There is a positive way to interpret what Jesus told him:
– “There’s only one more thing you have to do”
• but stated either way–negative or positive–God and wealth are two things
◦ he had to choose only one
◦ this was not the only place Jesus stressed the crossroads

No one can serve two master; for either he will hate the one and love the other, or he will be devoted to one and despise the other. You cannot serve God and Mammon (Mt. 6:24)

• there, Jesus used a word that personified wealth, Mammon, the god of money
◦ we make gods of all sorts of things
◦ Jesus also suggested that this tension between God and our gods, is the source of our anxieties (Mt. 6:25-34)
– the ruler would not be able to divide his devotion between both
• if he could not give up his wealth for God, he could not have God


Jesus does not require every wealthy person to make choice

But everyone has to make a similar choice

read more…

Mar 14 / Chuck Smith, Jr.

March 12, 2017 – Matthew 12:1-8, 38-42

Something Greater

But I say unto you that something greater than the temple is here. Matthew 12:6

Intro: We are not quite done with Jonah

Today he will appear in a new light


Vv. 1-8, The Pharisees went at Jesus with an accusation

They claimed that the disciples’ actions were not lawful 
– this is important to remember
• because it is a theme that runs through the first half of the chapter
– Jesus responded to the accusation with two biblical cases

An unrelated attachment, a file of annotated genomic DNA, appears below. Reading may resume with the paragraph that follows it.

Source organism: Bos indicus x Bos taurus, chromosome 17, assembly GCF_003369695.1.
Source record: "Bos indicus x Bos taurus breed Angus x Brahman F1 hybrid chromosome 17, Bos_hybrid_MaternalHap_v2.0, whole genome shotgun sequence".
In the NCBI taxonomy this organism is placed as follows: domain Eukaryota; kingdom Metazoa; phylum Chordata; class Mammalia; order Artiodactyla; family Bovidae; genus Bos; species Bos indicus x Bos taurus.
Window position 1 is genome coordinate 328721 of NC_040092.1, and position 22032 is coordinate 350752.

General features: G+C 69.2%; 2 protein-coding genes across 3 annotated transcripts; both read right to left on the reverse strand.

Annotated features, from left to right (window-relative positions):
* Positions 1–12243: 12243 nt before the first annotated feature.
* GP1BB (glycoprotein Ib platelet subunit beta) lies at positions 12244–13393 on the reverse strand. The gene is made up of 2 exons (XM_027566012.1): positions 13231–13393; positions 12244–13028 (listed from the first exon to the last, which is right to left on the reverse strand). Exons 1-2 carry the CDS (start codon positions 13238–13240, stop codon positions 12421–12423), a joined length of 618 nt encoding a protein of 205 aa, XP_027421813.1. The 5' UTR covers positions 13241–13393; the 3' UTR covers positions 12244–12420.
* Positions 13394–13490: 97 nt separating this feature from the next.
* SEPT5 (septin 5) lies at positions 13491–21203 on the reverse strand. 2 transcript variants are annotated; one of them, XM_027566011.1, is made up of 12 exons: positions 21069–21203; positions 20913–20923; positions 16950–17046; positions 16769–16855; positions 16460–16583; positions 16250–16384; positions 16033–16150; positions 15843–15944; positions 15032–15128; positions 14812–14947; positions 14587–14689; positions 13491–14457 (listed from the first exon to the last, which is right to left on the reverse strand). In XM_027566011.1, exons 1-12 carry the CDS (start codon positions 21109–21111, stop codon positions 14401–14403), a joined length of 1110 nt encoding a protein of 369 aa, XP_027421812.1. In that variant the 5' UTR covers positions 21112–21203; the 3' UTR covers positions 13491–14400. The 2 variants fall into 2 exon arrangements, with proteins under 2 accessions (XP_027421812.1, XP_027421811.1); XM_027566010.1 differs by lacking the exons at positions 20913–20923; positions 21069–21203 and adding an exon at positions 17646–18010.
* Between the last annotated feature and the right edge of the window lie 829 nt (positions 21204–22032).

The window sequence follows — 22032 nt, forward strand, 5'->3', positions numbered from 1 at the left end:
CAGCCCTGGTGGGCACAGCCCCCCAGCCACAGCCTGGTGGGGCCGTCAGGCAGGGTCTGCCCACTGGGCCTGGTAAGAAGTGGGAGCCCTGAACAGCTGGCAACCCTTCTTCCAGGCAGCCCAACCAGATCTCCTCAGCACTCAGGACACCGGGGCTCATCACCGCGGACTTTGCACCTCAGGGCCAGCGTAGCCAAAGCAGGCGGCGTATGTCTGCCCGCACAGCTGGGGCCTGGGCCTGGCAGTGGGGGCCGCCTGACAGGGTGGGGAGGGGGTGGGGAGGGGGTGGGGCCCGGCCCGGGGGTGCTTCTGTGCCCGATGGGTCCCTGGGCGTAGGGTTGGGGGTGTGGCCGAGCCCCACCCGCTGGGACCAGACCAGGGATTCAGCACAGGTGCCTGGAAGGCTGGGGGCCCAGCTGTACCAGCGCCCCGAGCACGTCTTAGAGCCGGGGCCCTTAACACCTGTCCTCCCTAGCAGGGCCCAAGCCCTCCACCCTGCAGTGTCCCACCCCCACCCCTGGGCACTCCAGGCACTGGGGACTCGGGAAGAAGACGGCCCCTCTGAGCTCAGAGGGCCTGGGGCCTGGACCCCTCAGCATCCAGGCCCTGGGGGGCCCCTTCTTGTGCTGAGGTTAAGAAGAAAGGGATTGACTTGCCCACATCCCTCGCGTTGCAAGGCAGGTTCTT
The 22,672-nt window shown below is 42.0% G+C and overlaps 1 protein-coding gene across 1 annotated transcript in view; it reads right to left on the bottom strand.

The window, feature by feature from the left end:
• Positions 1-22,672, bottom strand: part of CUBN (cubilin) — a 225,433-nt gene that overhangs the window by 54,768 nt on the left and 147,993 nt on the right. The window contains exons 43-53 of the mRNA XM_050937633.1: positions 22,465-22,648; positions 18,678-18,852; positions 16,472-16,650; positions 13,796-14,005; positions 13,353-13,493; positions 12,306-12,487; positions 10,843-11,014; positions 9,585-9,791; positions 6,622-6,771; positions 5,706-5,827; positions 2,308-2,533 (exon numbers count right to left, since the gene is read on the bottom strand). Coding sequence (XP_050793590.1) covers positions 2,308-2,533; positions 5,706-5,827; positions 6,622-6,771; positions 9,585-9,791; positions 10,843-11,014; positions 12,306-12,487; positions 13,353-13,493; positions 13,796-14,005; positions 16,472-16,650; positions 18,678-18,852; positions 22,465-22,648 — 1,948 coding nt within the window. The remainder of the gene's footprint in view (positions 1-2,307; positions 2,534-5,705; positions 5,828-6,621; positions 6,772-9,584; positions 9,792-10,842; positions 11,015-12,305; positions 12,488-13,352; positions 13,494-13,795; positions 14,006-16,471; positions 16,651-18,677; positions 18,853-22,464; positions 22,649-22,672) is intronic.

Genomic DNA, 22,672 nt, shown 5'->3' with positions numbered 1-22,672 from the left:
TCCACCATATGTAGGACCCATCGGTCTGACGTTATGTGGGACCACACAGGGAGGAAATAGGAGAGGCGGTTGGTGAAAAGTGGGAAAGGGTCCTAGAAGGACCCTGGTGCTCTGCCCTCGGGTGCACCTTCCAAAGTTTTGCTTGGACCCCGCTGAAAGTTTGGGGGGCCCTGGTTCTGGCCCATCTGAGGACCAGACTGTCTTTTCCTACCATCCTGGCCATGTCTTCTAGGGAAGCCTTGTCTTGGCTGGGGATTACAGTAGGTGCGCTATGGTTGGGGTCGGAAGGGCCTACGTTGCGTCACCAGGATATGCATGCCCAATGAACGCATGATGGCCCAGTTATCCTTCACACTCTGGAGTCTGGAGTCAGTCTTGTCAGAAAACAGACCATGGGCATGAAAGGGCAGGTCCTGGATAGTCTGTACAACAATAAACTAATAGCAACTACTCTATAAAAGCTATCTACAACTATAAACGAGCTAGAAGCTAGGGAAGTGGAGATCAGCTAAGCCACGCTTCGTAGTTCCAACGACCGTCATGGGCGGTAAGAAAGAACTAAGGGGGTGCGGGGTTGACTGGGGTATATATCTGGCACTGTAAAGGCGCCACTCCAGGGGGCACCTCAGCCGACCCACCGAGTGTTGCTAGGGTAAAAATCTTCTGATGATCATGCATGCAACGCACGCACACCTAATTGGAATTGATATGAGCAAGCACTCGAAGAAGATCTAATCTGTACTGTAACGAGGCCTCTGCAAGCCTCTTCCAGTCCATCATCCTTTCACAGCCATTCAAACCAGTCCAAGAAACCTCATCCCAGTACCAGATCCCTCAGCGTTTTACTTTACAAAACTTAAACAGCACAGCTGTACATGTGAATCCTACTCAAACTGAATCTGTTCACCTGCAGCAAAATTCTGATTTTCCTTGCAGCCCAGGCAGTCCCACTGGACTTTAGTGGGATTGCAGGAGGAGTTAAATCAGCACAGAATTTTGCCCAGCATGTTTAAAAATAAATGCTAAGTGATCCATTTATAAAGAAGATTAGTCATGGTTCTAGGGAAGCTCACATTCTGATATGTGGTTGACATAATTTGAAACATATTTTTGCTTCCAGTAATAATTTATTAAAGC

• these examples set a precedent for what he allowed
◦ he introduced both cases with the question, Have you not read?
◦ he assumed a Yes answer, but indicated their interpretation was deficient
• for example, when interpreting the Law, find the spirit of each commandment
◦ a large section of the Sermon On the Mount demonstrates how Jesus did this

You have heard . . . but I say to you (Mt. 5:21-48)

◦ Paul also contrasts adherence to the engraved letter of the law with the ministry of Spirit

. . . for the letter kills, but the Spirit gives life (2 Cor. 3:6)

– the Pharisees with their hyper-literalism and attention to detail could not read this way

Percy Dearmer, Neither “history or the New Testament [leads] us to suppose that God shares our human dread of innovation. He makes all things new.”

King David was an innovator–e.g., he added song and musical instruments to temple ritual

Jehoiada placed the offices of the house of the LORD under the authority of the Levitical priests . . . as it is written in the law of Moses–with rejoicing and singing according to the order of David. (2 Chr. 23:18)

– David did something in the house of God that was not lawful
• and the priests in the temple desicrated the Sabbath with work
• the Lord’s point was that special circumstances change the rules regarding the Sabbath
◦ in the first example: human need lifts the ban on Sabbath work